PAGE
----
Read "Consolation" at The Eldritch Dark:
Certain poems from Clark Ashton Smith (CAS) really seem as though they are expressions of the artist's personal views, and I think "Consolation" falls easily into that category. The opening stanza suggests turning away from worldly affairs:
Forget, forget, and be not sorrowful at all:
Ah, tend no more, in gardens of the terrene years,
This wormwood flowering tall with thy mellifluous tears.
The following two stanzas wash the reader in the incredible mysteries of the poet's imaginative universe, with the third stanza really packing a punch:
Be glad: though here the skies are like a leaden wall;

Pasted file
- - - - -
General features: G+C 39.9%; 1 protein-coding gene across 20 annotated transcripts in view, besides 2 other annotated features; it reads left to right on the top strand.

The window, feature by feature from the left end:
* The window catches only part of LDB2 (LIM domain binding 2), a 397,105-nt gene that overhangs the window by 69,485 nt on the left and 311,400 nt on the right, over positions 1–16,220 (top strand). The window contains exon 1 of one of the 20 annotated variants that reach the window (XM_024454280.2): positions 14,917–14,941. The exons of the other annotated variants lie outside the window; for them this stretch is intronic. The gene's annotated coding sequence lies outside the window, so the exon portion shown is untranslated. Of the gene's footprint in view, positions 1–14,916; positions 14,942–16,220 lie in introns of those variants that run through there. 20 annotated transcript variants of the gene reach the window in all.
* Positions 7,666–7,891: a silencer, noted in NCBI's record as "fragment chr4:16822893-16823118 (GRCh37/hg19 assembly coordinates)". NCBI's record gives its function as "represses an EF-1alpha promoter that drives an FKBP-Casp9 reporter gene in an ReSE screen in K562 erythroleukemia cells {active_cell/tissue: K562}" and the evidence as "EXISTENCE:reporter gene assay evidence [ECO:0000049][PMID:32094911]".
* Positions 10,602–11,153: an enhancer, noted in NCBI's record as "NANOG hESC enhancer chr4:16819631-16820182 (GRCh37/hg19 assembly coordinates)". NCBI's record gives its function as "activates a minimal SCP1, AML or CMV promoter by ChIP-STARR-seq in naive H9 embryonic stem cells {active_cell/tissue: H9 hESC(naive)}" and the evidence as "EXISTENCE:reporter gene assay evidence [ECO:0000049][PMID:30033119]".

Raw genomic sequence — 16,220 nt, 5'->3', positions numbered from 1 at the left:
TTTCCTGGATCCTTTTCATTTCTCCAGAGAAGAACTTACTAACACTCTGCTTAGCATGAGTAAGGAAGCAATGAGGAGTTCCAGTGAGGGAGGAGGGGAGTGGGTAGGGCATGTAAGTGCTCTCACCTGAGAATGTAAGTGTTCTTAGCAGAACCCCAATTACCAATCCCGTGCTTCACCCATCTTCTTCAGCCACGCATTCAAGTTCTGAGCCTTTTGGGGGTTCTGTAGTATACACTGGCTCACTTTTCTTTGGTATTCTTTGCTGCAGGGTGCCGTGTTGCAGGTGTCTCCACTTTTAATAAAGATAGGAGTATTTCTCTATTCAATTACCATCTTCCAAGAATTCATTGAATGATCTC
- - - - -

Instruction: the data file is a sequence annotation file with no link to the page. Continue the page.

For still in Saturn, from their isle septentrion,
The black swans fly to seek the jungles of the sun.
That last line is a wonderful piece of poetry all by itself: "The black swans fly to seek the jungles of the sun." That one line is so rich with the fantastic potential of language and dreams that it echoes in my mind long after my first reading of "Consolation".
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